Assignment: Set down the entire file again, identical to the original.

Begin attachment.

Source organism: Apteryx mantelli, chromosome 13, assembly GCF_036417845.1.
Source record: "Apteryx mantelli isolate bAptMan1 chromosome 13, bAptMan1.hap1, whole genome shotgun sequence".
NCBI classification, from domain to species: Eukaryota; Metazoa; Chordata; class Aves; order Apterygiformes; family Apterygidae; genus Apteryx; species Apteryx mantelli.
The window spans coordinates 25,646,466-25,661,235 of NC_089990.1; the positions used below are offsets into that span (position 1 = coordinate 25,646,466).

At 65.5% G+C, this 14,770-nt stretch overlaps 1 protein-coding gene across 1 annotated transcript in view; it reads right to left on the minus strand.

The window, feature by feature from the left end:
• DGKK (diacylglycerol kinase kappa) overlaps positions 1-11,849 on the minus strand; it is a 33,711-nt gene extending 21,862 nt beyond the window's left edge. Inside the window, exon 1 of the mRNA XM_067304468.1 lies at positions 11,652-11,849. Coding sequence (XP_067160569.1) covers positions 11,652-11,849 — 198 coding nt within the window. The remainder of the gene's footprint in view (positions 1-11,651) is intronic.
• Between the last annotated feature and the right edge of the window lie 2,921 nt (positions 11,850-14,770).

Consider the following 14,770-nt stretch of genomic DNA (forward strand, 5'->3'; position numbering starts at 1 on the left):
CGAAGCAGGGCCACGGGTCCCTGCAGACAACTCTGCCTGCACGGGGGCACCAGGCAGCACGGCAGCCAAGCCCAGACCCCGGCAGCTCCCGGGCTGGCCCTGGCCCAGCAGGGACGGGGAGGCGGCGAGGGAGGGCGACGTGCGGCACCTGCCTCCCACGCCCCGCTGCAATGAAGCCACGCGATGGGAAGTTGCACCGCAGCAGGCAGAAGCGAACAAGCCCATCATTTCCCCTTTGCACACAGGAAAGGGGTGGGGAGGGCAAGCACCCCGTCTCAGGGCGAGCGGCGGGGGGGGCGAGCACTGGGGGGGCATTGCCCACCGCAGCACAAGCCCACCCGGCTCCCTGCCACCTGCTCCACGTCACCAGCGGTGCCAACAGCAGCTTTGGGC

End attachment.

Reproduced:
Source organism: Apteryx mantelli, chromosome 13, assembly GCF_036417845.1.
Source record: "Apteryx mantelli isolate bAptMan1 chromosome 13, bAptMan1.hap1, whole genome shotgun sequence".
NCBI classification, from domain to species: Eukaryota; Metazoa; Chordata; class Aves; order Apterygiformes; family Apterygidae; genus Apteryx; species Apteryx mantelli.
The window spans coordinates 25,646,466-25,661,235 of NC_089990.1; the positions used below are offsets into that span (position 1 = coordinate 25,646,466).

At 65.5% G+C, this 14,770-nt stretch overlaps 1 protein-coding gene across 1 annotated transcript in view; it reads right to left on the minus strand.

The window, feature by feature from the left end:
• DGKK (diacylglycerol kinase kappa) overlaps positions 1-11,849 on the minus strand; it is a 33,711-nt gene extending 21,862 nt beyond the window's left edge. Inside the window, exon 1 of the mRNA XM_067304468.1 lies at positions 11,652-11,849. Coding sequence (XP_067160569.1) covers positions 11,652-11,849 — 198 coding nt within the window. The remainder of the gene's footprint in view (positions 1-11,651) is intronic.
• Between the last annotated feature and the right edge of the window lie 2,921 nt (positions 11,850-14,770).

Consider the following 14,770-nt stretch of genomic DNA (forward strand, 5'->3'; position numbering starts at 1 on the left):
CGAAGCAGGGCCACGGGTCCCTGCAGACAACTCTGCCTGCACGGGGGCACCAGGCAGCACGGCAGCCAAGCCCAGACCCCGGCAGCTCCCGGGCTGGCCCTGGCCCAGCAGGGACGGGGAGGCGGCGAGGGAGGGCGACGTGCGGCACCTGCCTCCCACGCCCCGCTGCAATGAAGCCACGCGATGGGAAGTTGCACCGCAGCAGGCAGAAGCGAACAAGCCCATCATTTCCCCTTTGCACACAGGAAAGGGGTGGGGAGGGCAAGCACCCCGTCTCAGGGCGAGCGGCGGGGGGGGCGAGCACTGGGGGGGCATTGCCCACCGCAGCACAAGCCCACCCGGCTCCCTGCCACCTGCTCCACGTCACCAGCGGTGCCAACAGCAGCTTTGGGC